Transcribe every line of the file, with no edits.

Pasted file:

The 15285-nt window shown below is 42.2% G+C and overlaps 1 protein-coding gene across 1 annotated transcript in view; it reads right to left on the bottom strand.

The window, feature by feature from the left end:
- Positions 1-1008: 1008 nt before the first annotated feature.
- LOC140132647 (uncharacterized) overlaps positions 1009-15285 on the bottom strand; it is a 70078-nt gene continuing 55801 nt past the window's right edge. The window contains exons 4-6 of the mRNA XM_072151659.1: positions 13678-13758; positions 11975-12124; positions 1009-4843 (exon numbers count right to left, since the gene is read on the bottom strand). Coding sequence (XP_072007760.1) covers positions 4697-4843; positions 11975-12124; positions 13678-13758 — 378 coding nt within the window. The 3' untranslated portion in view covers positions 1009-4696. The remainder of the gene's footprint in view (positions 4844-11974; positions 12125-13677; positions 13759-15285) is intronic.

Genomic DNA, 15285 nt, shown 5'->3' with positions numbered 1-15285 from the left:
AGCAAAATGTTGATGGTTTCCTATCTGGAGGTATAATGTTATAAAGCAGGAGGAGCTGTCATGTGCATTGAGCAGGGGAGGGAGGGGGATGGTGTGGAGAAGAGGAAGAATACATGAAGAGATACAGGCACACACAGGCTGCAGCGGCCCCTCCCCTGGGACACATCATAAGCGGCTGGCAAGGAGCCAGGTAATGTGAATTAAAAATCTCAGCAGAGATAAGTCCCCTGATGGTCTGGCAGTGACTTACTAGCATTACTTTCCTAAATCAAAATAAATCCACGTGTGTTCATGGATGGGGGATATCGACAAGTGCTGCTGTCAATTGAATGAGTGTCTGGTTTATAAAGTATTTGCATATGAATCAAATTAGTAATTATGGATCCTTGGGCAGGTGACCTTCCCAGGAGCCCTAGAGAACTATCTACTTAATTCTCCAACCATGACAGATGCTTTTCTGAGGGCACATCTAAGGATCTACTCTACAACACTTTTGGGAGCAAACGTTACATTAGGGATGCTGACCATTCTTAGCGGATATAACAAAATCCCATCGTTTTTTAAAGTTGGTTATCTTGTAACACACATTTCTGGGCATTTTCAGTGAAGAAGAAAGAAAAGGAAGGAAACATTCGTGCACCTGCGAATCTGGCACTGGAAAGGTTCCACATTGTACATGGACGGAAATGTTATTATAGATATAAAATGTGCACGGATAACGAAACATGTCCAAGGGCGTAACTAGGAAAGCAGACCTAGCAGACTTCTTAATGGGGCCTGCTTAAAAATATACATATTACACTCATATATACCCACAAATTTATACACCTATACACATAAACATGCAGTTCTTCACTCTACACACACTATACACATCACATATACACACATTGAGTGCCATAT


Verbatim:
The 15285-nt window shown below is 42.2% G+C and overlaps 1 protein-coding gene across 1 annotated transcript in view; it reads right to left on the bottom strand.

The window, feature by feature from the left end:
- Positions 1-1008: 1008 nt before the first annotated feature.
- LOC140132647 (uncharacterized) overlaps positions 1009-15285 on the bottom strand; it is a 70078-nt gene continuing 55801 nt past the window's right edge. The window contains exons 4-6 of the mRNA XM_072151659.1: positions 13678-13758; positions 11975-12124; positions 1009-4843 (exon numbers count right to left, since the gene is read on the bottom strand). Coding sequence (XP_072007760.1) covers positions 4697-4843; positions 11975-12124; positions 13678-13758 — 378 coding nt within the window. The 3' untranslated portion in view covers positions 1009-4696. The remainder of the gene's footprint in view (positions 4844-11974; positions 12125-13677; positions 13759-15285) is intronic.

Genomic DNA, 15285 nt, shown 5'->3' with positions numbered 1-15285 from the left:
AGCAAAATGTTGATGGTTTCCTATCTGGAGGTATAATGTTATAAAGCAGGAGGAGCTGTCATGTGCATTGAGCAGGGGAGGGAGGGGGATGGTGTGGAGAAGAGGAAGAATACATGAAGAGATACAGGCACACACAGGCTGCAGCGGCCCCTCCCCTGGGACACATCATAAGCGGCTGGCAAGGAGCCAGGTAATGTGAATTAAAAATCTCAGCAGAGATAAGTCCCCTGATGGTCTGGCAGTGACTTACTAGCATTACTTTCCTAAATCAAAATAAATCCACGTGTGTTCATGGATGGGGGATATCGACAAGTGCTGCTGTCAATTGAATGAGTGTCTGGTTTATAAAGTATTTGCATATGAATCAAATTAGTAATTATGGATCCTTGGGCAGGTGACCTTCCCAGGAGCCCTAGAGAACTATCTACTTAATTCTCCAACCATGACAGATGCTTTTCTGAGGGCACATCTAAGGATCTACTCTACAACACTTTTGGGAGCAAACGTTACATTAGGGATGCTGACCATTCTTAGCGGATATAACAAAATCCCATCGTTTTTTAAAGTTGGTTATCTTGTAACACACATTTCTGGGCATTTTCAGTGAAGAAGAAAGAAAAGGAAGGAAACATTCGTGCACCTGCGAATCTGGCACTGGAAAGGTTCCACATTGTACATGGACGGAAATGTTATTATAGATATAAAATGTGCACGGATAACGAAACATGTCCAAGGGCGTAACTAGGAAAGCAGACCTAGCAGACTTCTTAATGGGGCCTGCTTAAAAATATACATATTACACTCATATATACCCACAAATTTATACACCTATACACATAAACATGCAGTTCTTCACTCTACACACACTATACACATCACATATACACACATTGAGTGCCATAT